Review: Electric Forest
At first glance you’d think ELECTRIC FOREST by Tanith Lee would be a fluffy YA Sci Fi short novel. You would be wrong. Tanith Lee doesn’t know how to do fluffy, that’s your first clue. Instead we get a dark, cyberpunkish, Science Fiction story with seriously flawed characters, a world that is beautiful on the surface but has a dark undercurrent, and a question about the ethics of life-extending science.
The story opens with Magdala, a woman who moves through her dreary life in survival mode. She lives in a world where traditional birth no longer exists because it can produce physical deformities, as with Magdala. This is especially noticeable in a world where ubiquitous surgery and medical enhancements mean anyone with the money can be beautiful. She’s spent her life being mistreated, so it’s no surprise when she’s approached by a handsome man, Claudio, that she runs away. But he tracks her down and convinces her that he wants her help with a little science project of his. And it will make her beautiful.
Magdala’s ugly body is encased in an Avatar-like pod while her consciousness is transferred to a beautiful body and she begins a new, unexpected life that completely changes how she thinks about herself. But as time progresses and Claudio asks Magdala to do certain things, she begins to think that his intentions are less than altruistic and she suspects that his manipulations are more than his surface eccentricities: he may be the bad guy in all of this.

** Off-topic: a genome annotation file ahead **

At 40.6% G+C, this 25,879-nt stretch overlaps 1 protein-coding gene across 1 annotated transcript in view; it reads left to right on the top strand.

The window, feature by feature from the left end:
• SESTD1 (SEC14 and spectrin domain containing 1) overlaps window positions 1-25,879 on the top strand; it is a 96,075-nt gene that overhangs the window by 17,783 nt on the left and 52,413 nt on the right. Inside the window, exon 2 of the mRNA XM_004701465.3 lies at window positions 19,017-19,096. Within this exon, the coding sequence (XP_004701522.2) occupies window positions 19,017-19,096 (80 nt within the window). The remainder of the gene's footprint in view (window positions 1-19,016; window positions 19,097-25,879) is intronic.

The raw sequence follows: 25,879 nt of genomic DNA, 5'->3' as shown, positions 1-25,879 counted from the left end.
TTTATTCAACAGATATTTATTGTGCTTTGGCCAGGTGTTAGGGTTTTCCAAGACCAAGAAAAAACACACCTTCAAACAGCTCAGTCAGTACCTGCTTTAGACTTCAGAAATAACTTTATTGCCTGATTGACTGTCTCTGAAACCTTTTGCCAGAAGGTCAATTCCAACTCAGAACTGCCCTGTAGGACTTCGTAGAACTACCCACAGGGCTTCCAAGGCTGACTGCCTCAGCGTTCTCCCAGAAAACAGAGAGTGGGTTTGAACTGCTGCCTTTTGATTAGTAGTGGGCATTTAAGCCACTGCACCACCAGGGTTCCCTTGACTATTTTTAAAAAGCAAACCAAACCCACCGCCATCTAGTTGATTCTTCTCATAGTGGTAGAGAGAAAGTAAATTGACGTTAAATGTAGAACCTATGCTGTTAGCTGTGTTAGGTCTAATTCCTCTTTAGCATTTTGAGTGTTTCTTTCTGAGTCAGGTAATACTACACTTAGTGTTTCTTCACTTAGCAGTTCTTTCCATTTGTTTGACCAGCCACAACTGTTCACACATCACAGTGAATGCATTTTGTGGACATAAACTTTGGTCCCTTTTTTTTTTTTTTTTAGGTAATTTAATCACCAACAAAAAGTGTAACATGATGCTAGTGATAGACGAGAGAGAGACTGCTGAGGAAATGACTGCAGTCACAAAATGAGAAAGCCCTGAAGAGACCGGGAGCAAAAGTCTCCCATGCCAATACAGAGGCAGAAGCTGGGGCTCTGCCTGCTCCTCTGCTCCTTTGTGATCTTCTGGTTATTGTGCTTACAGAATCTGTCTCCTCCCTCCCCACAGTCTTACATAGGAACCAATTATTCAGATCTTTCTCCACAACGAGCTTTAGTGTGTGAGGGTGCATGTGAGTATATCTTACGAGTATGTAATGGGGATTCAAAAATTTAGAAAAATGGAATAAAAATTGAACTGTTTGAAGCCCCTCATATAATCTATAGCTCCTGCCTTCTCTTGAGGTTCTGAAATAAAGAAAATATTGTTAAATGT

ELECTRIC FOREST takes twisty turns, even if some of the science is familiar. Tanith Lee’s prose is beautiful and her description of holographic scenery makes one ponder what’s real and what’s fake (and transitory) and how although Magdala’s real body is ugly, at least it’s real. And even though the science is familiar, there isn’t much detail about how it works or how it was created (or why it can go wrong), the story delves more into the ethics and politics if such a technology really did exist, which makes for a short and drama-laden storyline.
One of the main problems I had with this book are the characters. I didn’t like a single one of them, their behaviors bothered me, I didn’t always understand their motivations, and in the end I still didn’t understand what Claudio was trying to do. It reminds me of some of the modern television shows with their twisty dark characters, and which I can only stand a few episodes of. This means I am not the target audience, even though it was the pretty cover that drew me in at the start.
ELECTRIC FOREST is interesting in that it’s an exploration of timely themes as science discovers more and better ways to change ourselves. The results may not be what we think.
- Recommended Age: 16+
- Language: Some
- Violence: An abusive relationship, physical peril
- Sex: A detailed scene and references